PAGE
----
Kevin never reads my blog. He may never do so because his computer was stolen by a burglar who gained entrance through a window.
He is a thoroughly decent human being – perhaps too decent; his decency inclines him to think the best of everybody and to respect every point of view. He is a Catholic and has been since he was a baby. He once studied for the priesthood but it didn’t work out. His teachers at Ushaw Seminary regarded some of his opinions as being ‘esoteric’.
We have just had an animated conversation on the phone. I confess that I brought it to an end, saying, ‘I can’t take any more of this.’ This has happened more than once.
As my myriad readers will be aware, I am somewhat preoccupied with Islam. I believe it is false, pernicious and essentially violent; it reflects the character of its founder. My beliefs occasionally creep into my conversation, for which I make no apology. Whenever I advert to deficiencies in Islamic faith, culture and practice, Kevin is very quick to point out that Catholics have done bad things, a point I always concede. I could not be a Catholic, however, if I thought that Catholics doing bad things could justify those bad things by reference to Catholic teaching. The Inquisition and clerical abuse cannot be justified by Catholic teaching – any attempt to do so violates Catholic teaching. When I speak of the Inquisition I am thinking of the violence and terror of that institution, not of the laudable intention of identifying and condemning falsehood. The Church has every right to identify and condemn heresy. When it behaves in a theocratic way and burns heretics, it exceeds its mandate. And when it comes to clerical abuse of children, I applaud the state punishment of guilty priests.
Kevin believes, and I don’t think I am distorting his views, that Jesus of Nazareth was a great religious teacher – so was the Buddha. I dare say he would go further and say, ‘so was Mohammed.’ He is respectful of Hinduism.
Now I, on the other hand, can be respectful of the Buddha and of Hinduism, though not (any longer) of Mohammed and the Koran. I find it difficult to declare that Jesus was a great teacher. The teachings of Our Lord (some of them) are indeed reflected in other religions. The central dogma of Christianity is that Jesus is God, that, in Jesus, God became man and redeemed us from sin by his death and resurrection. No other religion makes such an outrageous claim.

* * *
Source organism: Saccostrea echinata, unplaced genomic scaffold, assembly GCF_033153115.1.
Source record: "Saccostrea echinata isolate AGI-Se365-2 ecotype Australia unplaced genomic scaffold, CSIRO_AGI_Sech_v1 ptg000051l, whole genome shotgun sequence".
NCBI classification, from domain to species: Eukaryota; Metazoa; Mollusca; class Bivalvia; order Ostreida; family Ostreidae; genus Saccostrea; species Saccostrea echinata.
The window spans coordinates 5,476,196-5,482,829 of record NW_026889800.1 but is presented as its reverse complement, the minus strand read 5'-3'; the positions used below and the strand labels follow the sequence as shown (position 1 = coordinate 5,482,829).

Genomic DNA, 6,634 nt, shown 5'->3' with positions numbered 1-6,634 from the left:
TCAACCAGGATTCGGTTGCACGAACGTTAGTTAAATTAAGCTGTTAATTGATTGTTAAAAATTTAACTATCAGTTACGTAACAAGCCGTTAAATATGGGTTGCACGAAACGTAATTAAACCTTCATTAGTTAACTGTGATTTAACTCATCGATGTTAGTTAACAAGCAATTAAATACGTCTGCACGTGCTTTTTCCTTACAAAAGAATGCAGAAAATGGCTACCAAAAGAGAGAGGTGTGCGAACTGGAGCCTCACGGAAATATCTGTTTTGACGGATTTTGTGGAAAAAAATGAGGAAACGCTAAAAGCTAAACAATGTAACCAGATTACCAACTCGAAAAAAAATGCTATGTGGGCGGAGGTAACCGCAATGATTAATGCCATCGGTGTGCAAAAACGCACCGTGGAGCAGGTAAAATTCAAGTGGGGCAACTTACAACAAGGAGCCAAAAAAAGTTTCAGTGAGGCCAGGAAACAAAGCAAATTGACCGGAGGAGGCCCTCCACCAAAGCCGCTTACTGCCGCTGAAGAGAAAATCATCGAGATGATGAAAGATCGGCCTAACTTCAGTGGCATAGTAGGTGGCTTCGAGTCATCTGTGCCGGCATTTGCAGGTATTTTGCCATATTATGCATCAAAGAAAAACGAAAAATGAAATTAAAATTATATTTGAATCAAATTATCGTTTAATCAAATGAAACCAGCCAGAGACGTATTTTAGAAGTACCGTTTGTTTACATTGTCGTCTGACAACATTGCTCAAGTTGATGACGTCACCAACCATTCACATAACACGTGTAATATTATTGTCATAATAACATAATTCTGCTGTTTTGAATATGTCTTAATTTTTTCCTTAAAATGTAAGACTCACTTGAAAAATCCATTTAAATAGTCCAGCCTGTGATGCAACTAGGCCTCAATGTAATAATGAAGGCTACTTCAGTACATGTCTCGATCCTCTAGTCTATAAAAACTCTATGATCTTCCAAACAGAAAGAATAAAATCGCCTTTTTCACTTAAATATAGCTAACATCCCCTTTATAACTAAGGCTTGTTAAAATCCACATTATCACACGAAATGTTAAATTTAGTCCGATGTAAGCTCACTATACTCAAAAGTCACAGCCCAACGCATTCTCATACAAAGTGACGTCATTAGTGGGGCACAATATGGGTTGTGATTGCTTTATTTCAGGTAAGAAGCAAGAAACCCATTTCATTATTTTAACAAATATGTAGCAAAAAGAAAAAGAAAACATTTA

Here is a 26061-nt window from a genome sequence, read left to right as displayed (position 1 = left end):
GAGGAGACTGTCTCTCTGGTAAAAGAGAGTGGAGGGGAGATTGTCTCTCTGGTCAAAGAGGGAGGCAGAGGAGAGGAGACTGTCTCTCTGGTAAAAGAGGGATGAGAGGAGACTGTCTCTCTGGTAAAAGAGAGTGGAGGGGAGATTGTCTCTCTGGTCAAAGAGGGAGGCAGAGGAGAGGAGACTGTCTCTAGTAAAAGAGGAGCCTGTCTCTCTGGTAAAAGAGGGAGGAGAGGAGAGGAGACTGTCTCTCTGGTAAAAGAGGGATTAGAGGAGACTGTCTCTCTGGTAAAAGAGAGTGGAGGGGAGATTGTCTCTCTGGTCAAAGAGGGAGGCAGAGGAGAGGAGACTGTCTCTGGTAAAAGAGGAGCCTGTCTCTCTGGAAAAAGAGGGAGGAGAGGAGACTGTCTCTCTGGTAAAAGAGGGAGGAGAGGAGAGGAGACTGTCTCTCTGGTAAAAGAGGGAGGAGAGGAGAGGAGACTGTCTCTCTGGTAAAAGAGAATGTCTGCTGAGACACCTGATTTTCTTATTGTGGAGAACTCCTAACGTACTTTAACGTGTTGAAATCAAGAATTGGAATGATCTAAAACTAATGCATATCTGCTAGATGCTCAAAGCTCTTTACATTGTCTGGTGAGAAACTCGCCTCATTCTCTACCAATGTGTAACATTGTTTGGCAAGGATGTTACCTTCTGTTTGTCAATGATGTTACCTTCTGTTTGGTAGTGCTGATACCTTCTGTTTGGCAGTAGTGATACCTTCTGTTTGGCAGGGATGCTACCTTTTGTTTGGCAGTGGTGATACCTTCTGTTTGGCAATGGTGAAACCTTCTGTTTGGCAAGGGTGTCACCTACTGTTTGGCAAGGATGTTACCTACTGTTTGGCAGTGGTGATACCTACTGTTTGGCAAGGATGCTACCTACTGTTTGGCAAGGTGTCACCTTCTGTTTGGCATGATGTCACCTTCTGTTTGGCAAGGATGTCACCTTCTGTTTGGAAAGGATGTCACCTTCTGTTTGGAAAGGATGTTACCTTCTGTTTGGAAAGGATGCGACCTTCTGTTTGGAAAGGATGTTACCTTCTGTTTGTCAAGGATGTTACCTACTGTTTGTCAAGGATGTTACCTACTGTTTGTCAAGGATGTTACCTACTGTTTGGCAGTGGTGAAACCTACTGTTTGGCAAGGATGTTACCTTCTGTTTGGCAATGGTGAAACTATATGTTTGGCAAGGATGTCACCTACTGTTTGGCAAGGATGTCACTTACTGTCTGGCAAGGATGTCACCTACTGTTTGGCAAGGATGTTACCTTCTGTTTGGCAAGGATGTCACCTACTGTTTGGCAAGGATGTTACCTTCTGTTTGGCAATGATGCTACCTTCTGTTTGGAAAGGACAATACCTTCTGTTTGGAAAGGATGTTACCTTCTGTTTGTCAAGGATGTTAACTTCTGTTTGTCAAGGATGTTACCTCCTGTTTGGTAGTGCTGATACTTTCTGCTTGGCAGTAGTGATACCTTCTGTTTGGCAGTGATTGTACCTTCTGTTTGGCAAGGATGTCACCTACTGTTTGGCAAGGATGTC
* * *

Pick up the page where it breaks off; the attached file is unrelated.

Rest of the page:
The Gospel of St John is all about the identity of Jesus. St Paul bangs on about it incessantly. It would be wrong to dismiss the teachings of Our Lord as unimportant – what God says cannot be unimportant. But Christianity is a story (not fiction but a story nonetheless): God created the universe and everything in it, including us; we fell; because we are fallen we cannot redeem ourselves; God, in the person of Jesus, redeemed us by dying and by His resurrection. All we have to do is to say,’ Yes, please.’
Christianity is uniquely historical: Creation – Fall – Incarnation – Crucifixion – Resurrection – Redemption. When we say the Creeds, we are telling this story: CFICRR! That’s it! Non-Christians do not buy the story. Some non-Christians have good advice about how to behave.
For Christians the Story is IT. Kevin is embarrassed by my privileging of this story over the teachings of other religions. He thinks it is arrogant. I just think it is TRUE. If it is true then only Christianity is the truth.
Islam is a grotesque mish-mash of Judaism, Christianity, Mohammed’s self-esteem and some other pre-islamic stuff about Djin and what-not. It has been largely catastrophic in its consequences, though I do not deny that some Muslims have sometimes behaved better than they otherwise would have because of their belief in God.